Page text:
One of my favorite parts of working for publisher of food and home magazines and websites is that so many coworkers share my love of cooking, dinner parties, and sharing homemade food. Last week we sent off one of my friends in our fellowship program in proper culinary style—a potluck. The theme? Food from our hometowns. As my plate (below) testifies, we ate well.
Pimiento Cheese Madoline (Me) Birmingham, Alabama
The sharp cheddar and kick from Worcestershire in homemade pimiento cheese will do doubt convert you to this Southern classic if you've never tasted it before. We devoured it on crostini and pulled out leftovers for a mid-afternoon snack.
Hailing from Georgia's Atlantic coast, Amy treated us seafood topped with salsa with a tropical flair. In stroke of genius, she used fruit cups and hence eliminated the need for much chopping labor. I don't usually like canned fruit, but I found it quite tasty when mixed with red onion, cilantro, and other salsarific ingredients.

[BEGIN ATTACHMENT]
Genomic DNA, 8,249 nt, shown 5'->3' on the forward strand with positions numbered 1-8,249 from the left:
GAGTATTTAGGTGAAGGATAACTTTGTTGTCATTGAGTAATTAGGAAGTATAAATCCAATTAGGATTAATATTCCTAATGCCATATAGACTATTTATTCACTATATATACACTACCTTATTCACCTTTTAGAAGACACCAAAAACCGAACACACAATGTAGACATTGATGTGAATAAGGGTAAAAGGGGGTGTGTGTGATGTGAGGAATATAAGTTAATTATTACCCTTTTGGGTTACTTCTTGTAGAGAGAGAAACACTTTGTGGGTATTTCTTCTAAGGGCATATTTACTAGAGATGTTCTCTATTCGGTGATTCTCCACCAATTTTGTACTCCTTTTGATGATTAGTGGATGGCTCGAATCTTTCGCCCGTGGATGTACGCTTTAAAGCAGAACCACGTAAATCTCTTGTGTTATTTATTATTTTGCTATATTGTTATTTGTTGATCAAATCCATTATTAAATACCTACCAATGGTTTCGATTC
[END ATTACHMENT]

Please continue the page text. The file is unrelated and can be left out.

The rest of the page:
Having grown up in the "Salad Bowl Capital of the World," of course Amber brought a light, fruity mix of greens. It featured a sweet yet tangy combination of sliced red onion, dried cranberries, mandarin oranges, and pecans.
Guamole's main ingredient, the ever-tasty avocado, grows best in tropical climates like that of Southern California, where Brett grew up. She made her guac avocado-lover style, with chunks of avocado mixed in. There were zero leftovers; we were scraping the tortilla chips on the container by the end of the meal.
The Peach State is also known for their pecans. Brianne converted her Pecan Tart recipe into delicious bars. The sticky (but not too sticky), sweet pecan mixture topped a shortbread crust. Yum. Our taste buds were tempted to polish off the pan, but our full stomachs said no.
Next step: plan another potluck lunch. Why wouldn't we when we have the pleasure of a setting like this outside our cubicles?
What potlucks have you attended? What are other good potluck themes?